The Most Important Summer Fashion Advice You’ll Ever Read: How to Clean White Denim

The following is a guest post from our friends at Lucky.

I suspect my editor’s motivation when assigning me this story was similar to my mother’s when buying me a hair straightening treatment. It’s wonderfully convenient for me to gloss over things like my frizzy hair and slightly unkempt clothes as an intentional thing I do to channel casual-undone-vaguely-French-coolness. But in truth I’m just lazy.

Obviously, I’d love my hair to evoke a VO5 hot oil commercial and I’d like my white jeans to not have a small cappuccino stain underneath the right belt loop that is definitely, non-arguably noticeable. As for the latter, I somehow convince myself I’m being low-maintenance and cool rather than gross by not properly fixing it (and I’m sure it drives my boss insane because I wear those white jeans really quite a lot).
But now I’m somewhat of an expert about white jeans care, so I can stop pretending their hint of dinginess makes them look Inès de La Fressange-nonchalant and just finally clean them up.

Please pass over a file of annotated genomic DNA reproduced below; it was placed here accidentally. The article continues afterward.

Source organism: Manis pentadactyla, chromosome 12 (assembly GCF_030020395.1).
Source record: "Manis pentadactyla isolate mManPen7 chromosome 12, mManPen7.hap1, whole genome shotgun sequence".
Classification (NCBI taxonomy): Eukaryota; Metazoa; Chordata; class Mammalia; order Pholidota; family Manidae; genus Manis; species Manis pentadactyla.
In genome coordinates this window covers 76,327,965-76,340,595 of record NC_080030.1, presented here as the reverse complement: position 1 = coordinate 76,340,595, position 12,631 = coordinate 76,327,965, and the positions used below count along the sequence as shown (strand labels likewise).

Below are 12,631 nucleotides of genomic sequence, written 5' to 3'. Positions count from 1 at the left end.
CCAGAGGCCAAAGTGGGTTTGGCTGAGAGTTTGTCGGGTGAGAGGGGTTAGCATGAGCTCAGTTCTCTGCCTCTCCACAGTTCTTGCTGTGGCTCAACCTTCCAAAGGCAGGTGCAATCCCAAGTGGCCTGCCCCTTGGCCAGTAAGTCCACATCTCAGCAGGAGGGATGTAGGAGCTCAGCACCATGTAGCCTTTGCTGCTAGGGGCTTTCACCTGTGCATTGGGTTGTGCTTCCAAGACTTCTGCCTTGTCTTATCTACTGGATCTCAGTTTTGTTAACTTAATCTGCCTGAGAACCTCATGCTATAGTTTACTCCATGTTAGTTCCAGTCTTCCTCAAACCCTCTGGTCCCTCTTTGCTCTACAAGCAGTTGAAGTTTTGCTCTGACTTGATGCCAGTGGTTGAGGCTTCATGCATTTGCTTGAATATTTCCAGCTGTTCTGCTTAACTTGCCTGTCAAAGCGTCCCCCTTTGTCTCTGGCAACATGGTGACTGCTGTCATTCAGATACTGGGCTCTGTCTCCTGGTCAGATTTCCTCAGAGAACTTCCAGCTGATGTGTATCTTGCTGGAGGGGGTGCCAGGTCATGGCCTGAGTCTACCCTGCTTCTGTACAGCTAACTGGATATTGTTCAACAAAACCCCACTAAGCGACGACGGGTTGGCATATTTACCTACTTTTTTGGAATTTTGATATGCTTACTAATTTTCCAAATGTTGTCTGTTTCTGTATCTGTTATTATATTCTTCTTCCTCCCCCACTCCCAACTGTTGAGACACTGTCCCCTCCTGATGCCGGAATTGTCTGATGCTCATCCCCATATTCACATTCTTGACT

Here’s what I’ve learned.

First, if you haven’t worn a pair of white jeans yet, Scotchguard them to protect from future stains. (Scothguard, by the way, is a fabric protector that you spray on before you wear something. It’s real cheap—like $5.) Then make a mental note: you need to wash white denim more often than regular blue jeans. Only wear them once or twice—max—between washes.

When you’re going to wash them, put down all the detergents and bleaches and weird home remedies and read the label first. Only bleach denim made of 100 percent cotton; otherwise they’ll just yellow.

Wash white jeans only with other whites, not “lights.” Since the alkaline in detergent causes yellowing, do two rinse cycles to make sure you got it all out. And don’t use fabric softener. It causes (surprise, surprise) yellowing.

Either air dry the jeans or put them in the dryer on low heat. High heat interacts with that alkaline stuff in detergent and just causes more yellowing.

If they’re still looking a little dingy, you can also add a non-bleach laundry brightener to the first rinse cycle. We like White Brite or, as a home remedy, a half cup of distilled white vinegar. (Which people also use to clean coffee makers. Who knew?)
After all this, your jeans should look good, and good in the clean, crisp sort of way, not the vintage-y hand-me-down way. Although that’s cool too—when it’s intentional.

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